Another compendium on Ancient Greek logic was authored by Ioannis Chortasmenos (c. 1370–1437), a monk employed as a notary of the patriarchal chancery. Although his primary contributions came in mathematics and astronomy, he also had an indirect but vital role as teacher to some of 15th-century Byzantium’s most notable figures in theology and philosophy, such as Mark of Ephesus (1392-1444), Bessarion (1403-1472) and Georgios Scholarios (c. 1400- c. 1473).

The last, who would become the first Orthodox Patriarch after the Ottoman invasion (under the name Gennadios), is chiefly remembered for his polemical engagement and defense of Aristotle against Georgios Gemistos Plethon (c. 1355- 1452),  a larger-than-life figure who emigrate from Constantinople to the Principality of the Morea (Peloponnese) under Byzantine control, enjoying the support of local authorities and penning a free-thinking oeuvre incomparable to anything that had existed for centuries. Plethon’s work involved defenses of Platonism (chiefly in his polemics with Scholarios), treatises on Zoroastrianism, fate, and numerous other topics. Although we cannot be sure of much of his actual conclusions – because archrival Scholarios had his monumental Nomoi (Book of Laws) burned after Plethon’s death – history records that he was a supporter of restoring paganism.

The most unique and possibly most controversial Byzantium ever produced, Georgios Gemistos Plethon was an ardent Neo-Platonist with wide knowledge of classical Greek and non-Greek philosophies.

While Scholarios may have actually been correct in his contentions that he himself understood Aristotle better than Plethon, he was certainly not as popular among the Renaissance Italians. Asked to accompany the imperial delegation that set off for the 1438-39 Council of Ferrara-Florence (meant to get Italian military support against the Turks in exchange for a church union), the white-bearded Plethon drew the rapt attention of the Medici court, giving side lectures on Platonism- a much more interesting distraction to the clerical argumentation going on officially. For the Italians, eager to absorb this ancient knowledge, Plethon’s performance was something akin to a Socratic visit.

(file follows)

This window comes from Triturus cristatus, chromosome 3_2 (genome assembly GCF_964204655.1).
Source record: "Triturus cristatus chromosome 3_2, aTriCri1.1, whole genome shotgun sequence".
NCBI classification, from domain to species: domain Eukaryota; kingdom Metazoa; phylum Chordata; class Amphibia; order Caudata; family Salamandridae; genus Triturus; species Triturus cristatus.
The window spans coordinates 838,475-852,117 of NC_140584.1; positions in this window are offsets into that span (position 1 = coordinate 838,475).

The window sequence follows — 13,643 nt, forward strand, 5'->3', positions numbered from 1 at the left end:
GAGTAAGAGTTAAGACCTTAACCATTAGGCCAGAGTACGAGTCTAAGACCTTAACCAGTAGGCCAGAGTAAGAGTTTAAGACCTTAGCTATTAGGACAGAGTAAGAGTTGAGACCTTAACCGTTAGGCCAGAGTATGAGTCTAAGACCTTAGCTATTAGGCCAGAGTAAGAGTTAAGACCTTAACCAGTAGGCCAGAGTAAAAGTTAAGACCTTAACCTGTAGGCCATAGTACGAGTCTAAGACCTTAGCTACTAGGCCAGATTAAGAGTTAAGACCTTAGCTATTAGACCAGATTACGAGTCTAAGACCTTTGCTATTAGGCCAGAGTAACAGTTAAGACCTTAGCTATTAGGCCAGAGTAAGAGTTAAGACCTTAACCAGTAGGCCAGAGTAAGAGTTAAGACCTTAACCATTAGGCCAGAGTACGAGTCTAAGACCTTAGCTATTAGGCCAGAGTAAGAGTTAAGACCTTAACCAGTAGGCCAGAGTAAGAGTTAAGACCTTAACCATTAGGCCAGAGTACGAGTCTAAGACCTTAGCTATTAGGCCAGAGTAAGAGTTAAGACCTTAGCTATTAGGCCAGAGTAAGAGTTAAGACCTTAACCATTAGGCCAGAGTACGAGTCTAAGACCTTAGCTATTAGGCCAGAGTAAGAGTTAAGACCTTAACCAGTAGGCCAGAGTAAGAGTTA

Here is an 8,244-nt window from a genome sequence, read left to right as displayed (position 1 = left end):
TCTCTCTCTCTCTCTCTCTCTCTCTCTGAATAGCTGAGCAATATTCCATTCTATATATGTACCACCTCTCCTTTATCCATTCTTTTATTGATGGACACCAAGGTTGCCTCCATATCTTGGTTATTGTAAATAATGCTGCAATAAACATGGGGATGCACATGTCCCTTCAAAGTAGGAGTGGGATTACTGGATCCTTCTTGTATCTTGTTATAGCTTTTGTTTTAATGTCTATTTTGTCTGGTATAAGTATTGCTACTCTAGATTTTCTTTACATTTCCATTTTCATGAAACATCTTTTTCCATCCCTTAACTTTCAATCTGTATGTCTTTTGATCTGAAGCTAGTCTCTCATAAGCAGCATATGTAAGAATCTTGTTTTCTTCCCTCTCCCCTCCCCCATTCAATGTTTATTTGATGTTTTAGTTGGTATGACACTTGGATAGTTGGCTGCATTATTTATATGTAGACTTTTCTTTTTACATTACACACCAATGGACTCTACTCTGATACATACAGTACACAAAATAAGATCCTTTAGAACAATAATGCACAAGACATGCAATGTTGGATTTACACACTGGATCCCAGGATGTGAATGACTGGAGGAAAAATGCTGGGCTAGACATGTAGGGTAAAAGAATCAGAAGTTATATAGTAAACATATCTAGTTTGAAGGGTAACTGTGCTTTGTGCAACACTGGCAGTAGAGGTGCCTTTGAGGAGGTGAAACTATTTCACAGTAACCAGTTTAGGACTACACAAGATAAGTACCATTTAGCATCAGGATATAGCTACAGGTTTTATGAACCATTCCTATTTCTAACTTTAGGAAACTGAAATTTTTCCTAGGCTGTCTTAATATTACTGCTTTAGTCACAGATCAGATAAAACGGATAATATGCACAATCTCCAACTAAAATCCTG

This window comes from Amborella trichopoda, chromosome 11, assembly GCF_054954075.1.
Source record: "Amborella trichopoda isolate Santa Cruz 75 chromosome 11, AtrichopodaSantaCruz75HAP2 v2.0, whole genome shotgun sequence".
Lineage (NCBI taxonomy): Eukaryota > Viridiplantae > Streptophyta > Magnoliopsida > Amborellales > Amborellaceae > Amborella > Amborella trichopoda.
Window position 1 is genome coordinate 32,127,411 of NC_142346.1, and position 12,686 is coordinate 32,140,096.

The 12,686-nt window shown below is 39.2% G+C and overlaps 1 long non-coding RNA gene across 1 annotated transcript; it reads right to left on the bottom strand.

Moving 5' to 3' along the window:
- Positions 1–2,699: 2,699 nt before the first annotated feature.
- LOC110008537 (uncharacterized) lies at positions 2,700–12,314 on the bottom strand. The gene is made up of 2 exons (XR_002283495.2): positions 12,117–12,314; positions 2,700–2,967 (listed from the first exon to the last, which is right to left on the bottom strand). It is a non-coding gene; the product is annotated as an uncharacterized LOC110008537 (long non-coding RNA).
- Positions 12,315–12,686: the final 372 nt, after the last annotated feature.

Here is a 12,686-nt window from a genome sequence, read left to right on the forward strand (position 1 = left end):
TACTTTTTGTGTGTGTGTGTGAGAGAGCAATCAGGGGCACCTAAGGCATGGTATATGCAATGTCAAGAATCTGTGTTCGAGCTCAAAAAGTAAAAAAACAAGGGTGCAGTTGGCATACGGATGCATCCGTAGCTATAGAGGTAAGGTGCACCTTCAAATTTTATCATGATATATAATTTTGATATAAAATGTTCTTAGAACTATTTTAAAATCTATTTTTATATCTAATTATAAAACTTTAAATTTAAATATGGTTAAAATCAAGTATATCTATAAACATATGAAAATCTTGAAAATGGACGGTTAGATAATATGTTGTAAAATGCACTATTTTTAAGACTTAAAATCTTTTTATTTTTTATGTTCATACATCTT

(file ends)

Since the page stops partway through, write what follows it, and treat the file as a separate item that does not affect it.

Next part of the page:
The ground had been prepared already by numerous Greek scholars who fled to Italy, either directly or through the Italian-held islands of Cyprus and Crete, as the Turks consolidated their control leading up to the 1453 conquest of Constantinople. In this way too, many invaluable manuscripts were saved and disseminated in Western Europe. One of the first and most important Byzantine émigrés in Italy was Manuel Chrysoloras (c. 1355-1415). After himself having been sent on an imperial mission to Italy in 1390, this scholar and teacher developed contacts with leading Italians of the day and returned in 1397, becoming a teacher to famous Italian humanists like Leonardo Bruni (c. 1370-1444) and Ambrogio Traversari (1386–1439). Chrysoloras wrote many texts on different subjects, but his Greek grammar, the Eromata, became famous as the first standard-issue such grammar used in the Renaissance West, affecting thinkers from Italy to England and Germany.